Newswise — Booming Asian economies offer new growth opportunities for small- and mid-sized services firms in California, say two economists at the Fisher Center for Real Estate and Urban Economics at the University of California, Berkeley's Haas School of Business.

In a new report, Ashok Bardhan, a senior research associate, and Cynthia Kroll, a senior regional economist, outline the emerging potential in India and China for small- and mid-sized firms in the fields of professional and technical consulting, energy and environmental services, legal services, tourism, software and IT services, banking and finance, architecture and design, transportation and supply chain management, and training and education.

Their research was commissioned by the Centers for International Trade Development, established under the auspices of the California Community Colleges' Economic and Workforce Development Program. The centers help an estimated 2,500 to 3,000 mostly small enterprises each year, largely with training about international import and export processes, and by matching California companies with prospective trading partners.

Bardhan said their findings reflect "the hidden strengths of California in the age of globalization." Kroll said the report points to "options for smaller services firms wanting to play a role in global trade."

They said that much of the state's competitive edge in Indian and Chinese markets is based on its Pacific Rim location, an economic structure that emphasizes services sectors, and its transnational networks within an international population base with large numbers of Indian and Chinese expatriates, who provide an entrée into Asian markets through their understanding of cultural, institutional and regulatory factors.

The researchers said other factors influencing the increasing role of services exports in U.S. and California trade include the growing importance of services globally; the overall competitive edge of the United States in services; increasing "tradability" of services from one part of the world to another; the easing of restrictions for foreign firms providing services in Asian countries; and the absence or underdevelopment of services in many emerging nations.

In their report, Kroll and Bardhan note that the gross state product derived from services climbed from 52 percent in 1997 to 57 percent in 2004, that California's share of service exports represents over 20 percent of the nationwide total, and more than three-quarters of California's services employment falls into three broad sectors - professional and business services, leisure and recreation, and education and health. For the United States overall, services exports represented 30 percent of total exports in 2005.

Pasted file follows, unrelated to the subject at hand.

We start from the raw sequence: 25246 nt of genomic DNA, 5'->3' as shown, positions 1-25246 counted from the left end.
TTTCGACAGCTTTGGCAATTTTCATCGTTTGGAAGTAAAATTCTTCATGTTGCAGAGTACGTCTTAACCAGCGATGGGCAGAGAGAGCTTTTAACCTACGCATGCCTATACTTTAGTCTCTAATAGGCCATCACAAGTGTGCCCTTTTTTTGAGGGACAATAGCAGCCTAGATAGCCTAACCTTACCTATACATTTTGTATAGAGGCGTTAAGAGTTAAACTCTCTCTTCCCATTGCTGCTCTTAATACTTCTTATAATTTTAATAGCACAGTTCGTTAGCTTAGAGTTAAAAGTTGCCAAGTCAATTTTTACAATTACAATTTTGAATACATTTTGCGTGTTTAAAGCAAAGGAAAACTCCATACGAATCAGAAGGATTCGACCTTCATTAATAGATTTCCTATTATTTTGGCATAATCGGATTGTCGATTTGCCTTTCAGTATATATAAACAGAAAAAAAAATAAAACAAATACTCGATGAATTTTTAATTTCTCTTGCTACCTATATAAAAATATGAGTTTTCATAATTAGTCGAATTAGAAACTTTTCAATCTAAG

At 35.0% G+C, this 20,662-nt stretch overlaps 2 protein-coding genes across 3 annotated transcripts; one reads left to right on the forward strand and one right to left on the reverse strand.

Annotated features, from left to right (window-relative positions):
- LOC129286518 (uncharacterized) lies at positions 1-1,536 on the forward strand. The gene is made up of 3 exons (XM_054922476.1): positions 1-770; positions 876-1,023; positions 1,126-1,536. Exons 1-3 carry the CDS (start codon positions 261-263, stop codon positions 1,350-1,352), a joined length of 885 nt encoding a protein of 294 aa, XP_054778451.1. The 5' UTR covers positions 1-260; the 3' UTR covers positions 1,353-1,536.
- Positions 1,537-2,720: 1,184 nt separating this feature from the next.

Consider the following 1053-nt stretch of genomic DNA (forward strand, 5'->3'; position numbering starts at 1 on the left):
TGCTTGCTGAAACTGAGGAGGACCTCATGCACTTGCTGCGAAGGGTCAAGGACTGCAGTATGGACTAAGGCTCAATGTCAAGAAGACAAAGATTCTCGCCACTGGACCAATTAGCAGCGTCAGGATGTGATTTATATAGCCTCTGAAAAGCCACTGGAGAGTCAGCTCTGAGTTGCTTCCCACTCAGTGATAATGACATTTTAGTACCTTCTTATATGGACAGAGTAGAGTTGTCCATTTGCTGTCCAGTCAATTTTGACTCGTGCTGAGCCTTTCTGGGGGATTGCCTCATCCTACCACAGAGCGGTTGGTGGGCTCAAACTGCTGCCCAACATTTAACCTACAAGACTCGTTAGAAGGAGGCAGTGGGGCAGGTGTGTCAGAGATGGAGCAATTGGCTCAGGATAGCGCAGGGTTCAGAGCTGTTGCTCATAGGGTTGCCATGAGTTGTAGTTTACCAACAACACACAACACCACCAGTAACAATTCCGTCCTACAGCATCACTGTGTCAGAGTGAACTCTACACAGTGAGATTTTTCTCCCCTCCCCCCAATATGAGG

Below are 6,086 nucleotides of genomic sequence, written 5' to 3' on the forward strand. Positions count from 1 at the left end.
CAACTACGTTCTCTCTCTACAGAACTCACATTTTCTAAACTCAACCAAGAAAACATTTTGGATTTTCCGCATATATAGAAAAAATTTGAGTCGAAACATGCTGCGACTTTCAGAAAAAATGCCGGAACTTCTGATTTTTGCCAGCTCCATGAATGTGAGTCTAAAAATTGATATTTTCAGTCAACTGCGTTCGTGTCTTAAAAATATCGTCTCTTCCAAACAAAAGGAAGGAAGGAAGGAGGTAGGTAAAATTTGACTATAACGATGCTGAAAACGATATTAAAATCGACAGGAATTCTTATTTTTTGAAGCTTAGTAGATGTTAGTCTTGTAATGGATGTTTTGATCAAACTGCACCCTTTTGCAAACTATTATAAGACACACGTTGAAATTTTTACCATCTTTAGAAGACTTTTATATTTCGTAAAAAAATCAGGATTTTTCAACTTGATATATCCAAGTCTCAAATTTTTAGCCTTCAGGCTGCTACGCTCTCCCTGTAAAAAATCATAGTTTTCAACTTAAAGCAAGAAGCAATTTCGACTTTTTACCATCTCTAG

Among major challenges facing services exporters are:

* Price pressure and frequent absence of price history in some services * The need to modify services to meet new cultural, economic and physical settings * Potential complications from foreign legal, regulatory and institutional environments

On the other hand, potential resources and strategies available to California small- and mid-sized firms exporting services include:

* Targeting secondary and tertiary cities in emerging economies * Building on diaspora ties * Using franchising and licensing to enter new markets * Institutional assistance from government and public-private agencies, both domestic and foreign * Entering into joint ventures with established Chinese or Indian companies * Piggybacking on larger American firms already operating in those countries

In recent years, Bardhan and Kroll have explored the impacts of offshoring and globalization on jobs and economic growth, offering one of the first analyses of factors underlying the movement of white-collar jobs to foreign countries. The report just released stresses export opportunities rather than imports or offshoring, and job creation possibilities offered by services exports, as well as information about the role of services exports in decreasing the trade deficit.

Jeff Williamson, statewide director for the Centers for International Trade Development, said this analysis will help the centers and other economic development efforts target the most promising service export sectors, and assist businesses with development of long-term, strategic plans in a world where "the global picture has really changed."

The centers have 14 locations at community colleges throughout the state and are funded by the California Community Colleges' Economic and Workforce Development Program to promote economic development through international trade. The statewide director is hosted by the Riverside Community College District.

The report was based on an investigation of trends in services exports; characteristics of the California economy; profiles of small- to medium-sized firms with no more than 500 employees; federal and state government economic data; more than 80 interviews with business executives, industry representatives, academics, and officials in California, India and China; as well as market research by Bardhan and Kroll.

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